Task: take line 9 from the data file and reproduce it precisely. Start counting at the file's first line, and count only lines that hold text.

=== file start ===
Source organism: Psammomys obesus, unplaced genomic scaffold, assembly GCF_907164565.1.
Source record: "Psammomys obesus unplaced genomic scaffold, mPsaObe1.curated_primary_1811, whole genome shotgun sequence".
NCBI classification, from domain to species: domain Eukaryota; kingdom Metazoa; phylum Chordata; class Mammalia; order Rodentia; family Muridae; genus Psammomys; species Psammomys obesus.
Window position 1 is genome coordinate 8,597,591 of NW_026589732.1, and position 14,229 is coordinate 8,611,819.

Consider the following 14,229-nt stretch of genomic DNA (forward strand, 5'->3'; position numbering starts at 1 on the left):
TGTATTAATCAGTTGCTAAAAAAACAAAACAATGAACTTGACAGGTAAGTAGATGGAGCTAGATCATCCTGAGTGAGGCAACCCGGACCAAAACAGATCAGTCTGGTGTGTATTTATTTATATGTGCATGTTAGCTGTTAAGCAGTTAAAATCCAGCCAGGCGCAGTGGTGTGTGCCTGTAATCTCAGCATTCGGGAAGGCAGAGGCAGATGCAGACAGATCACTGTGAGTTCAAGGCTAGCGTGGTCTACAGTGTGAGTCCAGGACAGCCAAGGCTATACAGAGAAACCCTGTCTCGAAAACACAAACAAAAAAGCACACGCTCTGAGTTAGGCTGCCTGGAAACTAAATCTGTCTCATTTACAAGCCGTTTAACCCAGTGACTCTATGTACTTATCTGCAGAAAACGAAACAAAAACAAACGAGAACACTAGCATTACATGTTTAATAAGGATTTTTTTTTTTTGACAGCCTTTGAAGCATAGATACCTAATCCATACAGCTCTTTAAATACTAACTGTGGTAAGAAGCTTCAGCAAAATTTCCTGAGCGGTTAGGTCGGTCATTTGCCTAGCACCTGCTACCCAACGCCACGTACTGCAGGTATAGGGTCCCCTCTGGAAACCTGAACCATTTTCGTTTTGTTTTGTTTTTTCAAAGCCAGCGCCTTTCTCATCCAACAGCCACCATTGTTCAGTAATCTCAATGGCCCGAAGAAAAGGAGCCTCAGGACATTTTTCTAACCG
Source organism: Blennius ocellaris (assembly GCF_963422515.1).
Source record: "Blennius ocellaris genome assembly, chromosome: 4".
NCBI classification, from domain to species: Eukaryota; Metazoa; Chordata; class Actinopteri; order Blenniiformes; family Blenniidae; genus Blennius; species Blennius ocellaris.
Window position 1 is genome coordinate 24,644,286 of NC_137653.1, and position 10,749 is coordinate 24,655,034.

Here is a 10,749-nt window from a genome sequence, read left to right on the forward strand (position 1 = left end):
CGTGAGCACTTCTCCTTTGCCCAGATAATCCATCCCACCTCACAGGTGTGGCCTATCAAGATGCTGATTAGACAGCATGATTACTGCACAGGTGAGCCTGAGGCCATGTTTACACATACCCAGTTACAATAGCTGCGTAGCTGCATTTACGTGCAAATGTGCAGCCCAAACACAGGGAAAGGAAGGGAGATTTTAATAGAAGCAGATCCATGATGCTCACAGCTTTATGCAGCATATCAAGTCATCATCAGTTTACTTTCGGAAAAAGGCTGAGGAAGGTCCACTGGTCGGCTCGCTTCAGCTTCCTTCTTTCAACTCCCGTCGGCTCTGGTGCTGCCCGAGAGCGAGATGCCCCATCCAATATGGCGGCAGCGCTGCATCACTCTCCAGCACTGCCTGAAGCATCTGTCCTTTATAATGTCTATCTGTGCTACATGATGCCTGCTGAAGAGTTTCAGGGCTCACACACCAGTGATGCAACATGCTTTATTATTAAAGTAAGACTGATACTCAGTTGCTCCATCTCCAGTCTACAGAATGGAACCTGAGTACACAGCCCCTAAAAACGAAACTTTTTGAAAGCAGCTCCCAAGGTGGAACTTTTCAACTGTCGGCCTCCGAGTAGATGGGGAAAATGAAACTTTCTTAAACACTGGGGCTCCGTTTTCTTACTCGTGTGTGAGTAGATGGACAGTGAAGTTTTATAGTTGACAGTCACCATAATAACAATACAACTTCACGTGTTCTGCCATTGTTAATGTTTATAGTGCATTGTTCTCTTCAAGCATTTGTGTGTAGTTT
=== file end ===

NCBI classification, from domain to species: Eukaryota; Metazoa; Chordata; class Actinopteri; order Blenniiformes; family Blenniidae; genus Blennius; species Blennius ocellaris.